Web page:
Compliments of the season everyone. I hope you’ve had a fantastic Christmas?
I know Diary of aMedia Junkie has been on and off, and for that I apologise. I haven’t been totally silent though, my Twitter account has been on fire and my research blog can boast of a few posts in the
little time i’ve been away.
How i’ve spent my holiday:
I officially commenced my break on Christmas eve. It’s been refreshing to laze about the house in Pyjamas, cradle cups upon cups of coffee (and heated Ribena), and watch Kerry Washington work her magic in Washington DC while struggling with her amoral emotions for the big guy at the fictitious White House (Shonda Rhimes, Scandal). Did I mention watching every single episode of Merlin and almost falling in love with Arthur Pendragon? Almost. It’s been absolute bliss.
I informed close friends of my decision to keep off school work for the next 3 days so they could police me – a role they took on with joy and ecstasy. I managed to default only once with a warning. I was caught reading an article on techniques to deliver mind-blowing presentations (that wasn’t even work).
After the 3 day full break elapsed, it was time to warm-up into work-mode once more. To do this, I decided to purchase a book recommended to me by another good friend, Mash Up – How to Use Your Multiple Skills to Give You an Edge, Make Money and Be Happier.
I know for sure I would love to have an edge career-wise, making money won’t hurt, but I wasn’t certain about the happy connection. Does money make you happy? Anyway, I shrugged and decided to devour the book with as much of an open mind as I could muster – to be honest, I did have a good feeling about the book and I’m pleased not to be disappointed.
I am just about barking up the 4th chapter of the book, so this is certainly not a book review. I simply couldn’t resist the urge of sharing the gold hidden in plain sight which is found in this book.
Before I go ahead to voice my thoughts on how this may apply to us as PhD students, i’ll like to summarise what i’ve read so far. The book is about how our work-life is no longer single-tracked. The question teachers, parents and older ones used to ask us years ago, “what would you like to be when you grow up?”, is becoming obsolete. Work used to be about picking a trade, climbing up the ladder and not looking back, but things are changing.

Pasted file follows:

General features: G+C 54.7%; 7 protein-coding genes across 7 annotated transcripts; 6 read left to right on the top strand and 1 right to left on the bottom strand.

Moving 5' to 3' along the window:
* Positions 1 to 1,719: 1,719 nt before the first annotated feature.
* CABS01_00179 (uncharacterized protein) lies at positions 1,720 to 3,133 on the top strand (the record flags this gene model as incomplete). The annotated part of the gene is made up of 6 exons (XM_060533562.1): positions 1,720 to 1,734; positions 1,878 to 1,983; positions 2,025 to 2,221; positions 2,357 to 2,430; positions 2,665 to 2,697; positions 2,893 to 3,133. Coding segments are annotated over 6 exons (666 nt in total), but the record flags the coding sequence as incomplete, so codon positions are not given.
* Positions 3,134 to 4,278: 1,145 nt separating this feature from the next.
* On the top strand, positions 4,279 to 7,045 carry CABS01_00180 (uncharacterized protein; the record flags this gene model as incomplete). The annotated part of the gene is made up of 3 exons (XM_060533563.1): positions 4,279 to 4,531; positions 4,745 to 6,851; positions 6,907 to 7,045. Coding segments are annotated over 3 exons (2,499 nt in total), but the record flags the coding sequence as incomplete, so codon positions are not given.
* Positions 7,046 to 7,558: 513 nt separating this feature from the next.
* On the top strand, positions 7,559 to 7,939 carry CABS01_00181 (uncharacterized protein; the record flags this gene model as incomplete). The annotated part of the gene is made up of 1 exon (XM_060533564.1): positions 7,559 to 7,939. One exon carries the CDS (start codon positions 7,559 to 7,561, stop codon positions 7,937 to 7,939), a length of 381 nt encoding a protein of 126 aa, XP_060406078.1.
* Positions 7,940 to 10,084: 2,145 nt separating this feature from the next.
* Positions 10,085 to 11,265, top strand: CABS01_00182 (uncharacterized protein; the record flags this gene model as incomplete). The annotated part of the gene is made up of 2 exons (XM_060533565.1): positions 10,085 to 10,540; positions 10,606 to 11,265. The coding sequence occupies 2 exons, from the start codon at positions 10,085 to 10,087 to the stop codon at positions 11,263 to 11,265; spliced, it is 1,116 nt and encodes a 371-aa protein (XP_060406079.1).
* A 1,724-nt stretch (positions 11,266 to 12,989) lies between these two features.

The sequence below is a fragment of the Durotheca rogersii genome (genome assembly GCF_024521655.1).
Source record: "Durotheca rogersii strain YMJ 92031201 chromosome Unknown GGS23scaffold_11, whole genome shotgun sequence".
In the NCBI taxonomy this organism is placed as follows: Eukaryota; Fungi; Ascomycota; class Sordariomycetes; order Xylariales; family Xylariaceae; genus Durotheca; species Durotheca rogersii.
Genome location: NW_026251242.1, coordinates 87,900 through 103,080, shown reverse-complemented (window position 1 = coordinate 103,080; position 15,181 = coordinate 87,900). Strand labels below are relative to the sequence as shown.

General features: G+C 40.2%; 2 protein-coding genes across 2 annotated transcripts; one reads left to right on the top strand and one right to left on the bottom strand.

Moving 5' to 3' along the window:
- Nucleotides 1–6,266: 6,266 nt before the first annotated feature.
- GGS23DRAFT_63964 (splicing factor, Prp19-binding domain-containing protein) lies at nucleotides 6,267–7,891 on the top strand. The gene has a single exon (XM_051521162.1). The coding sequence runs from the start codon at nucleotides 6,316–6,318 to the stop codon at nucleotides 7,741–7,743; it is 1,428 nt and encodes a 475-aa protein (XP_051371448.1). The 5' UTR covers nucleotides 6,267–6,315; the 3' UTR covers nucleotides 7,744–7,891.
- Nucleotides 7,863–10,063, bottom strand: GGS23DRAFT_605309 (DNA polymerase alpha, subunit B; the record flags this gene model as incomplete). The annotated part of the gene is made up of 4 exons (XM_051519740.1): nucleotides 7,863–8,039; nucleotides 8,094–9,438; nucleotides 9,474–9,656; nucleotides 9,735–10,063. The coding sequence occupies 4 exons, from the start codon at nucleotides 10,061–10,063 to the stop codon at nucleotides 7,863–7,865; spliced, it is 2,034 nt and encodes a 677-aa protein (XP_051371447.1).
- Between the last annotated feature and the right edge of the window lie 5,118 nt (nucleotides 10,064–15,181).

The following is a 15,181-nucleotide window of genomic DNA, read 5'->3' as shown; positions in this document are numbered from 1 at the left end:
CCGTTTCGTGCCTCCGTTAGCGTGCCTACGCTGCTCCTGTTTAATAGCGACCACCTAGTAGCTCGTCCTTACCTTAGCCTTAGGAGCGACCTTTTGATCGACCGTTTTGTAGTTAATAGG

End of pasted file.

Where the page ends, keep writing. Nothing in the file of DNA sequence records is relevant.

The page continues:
You ask, changing to what?
Work-life is increasingly becoming more multi-dimensional. People who leverage on more than one talent they possess are even more attractive to employers. Entrepreneurs in my opinion don’t have a choice when it comes to being multidimensional. Being jack-of-all-trades is no longer such a bad idea. Here is an excerpt:
The misconception about plurality is that, if you are adept at doing more than one thing, it must dilute your abilities to be good at any one of them. But generalists and specialists are not mutually exclusive.
By being multidimensional in your career map, you are able to create multiple revenue streams for yourself, maintain a competitive edge, create job roles for yourself where there was none (because no one else has the combo you do) and so many more benefits. I’m still reading this book – like I said, I am just on the fourth chapter out of 19 (phews!).
Well, this just got me thinking about myself and colleagues currently in academia. In the few pages i’ve read, there have been numerous examples of academics mashing up their career with other roles outside the four-walls of a university.
Do you think it’s worth it to start thinking of ways to mash-up the skills we’ve acquired thus far, or stick to climbing the academic ladder if that is our sole career choice?
If you think mashing-up one’s skills is the answer whilst being in academia, how do you think suppose this may distract (or not) from being focused on the ladder? After all, this distraction has always been the criticism against being a jack-of-all-trades.
I look forward to your thoughts.
Happy new year.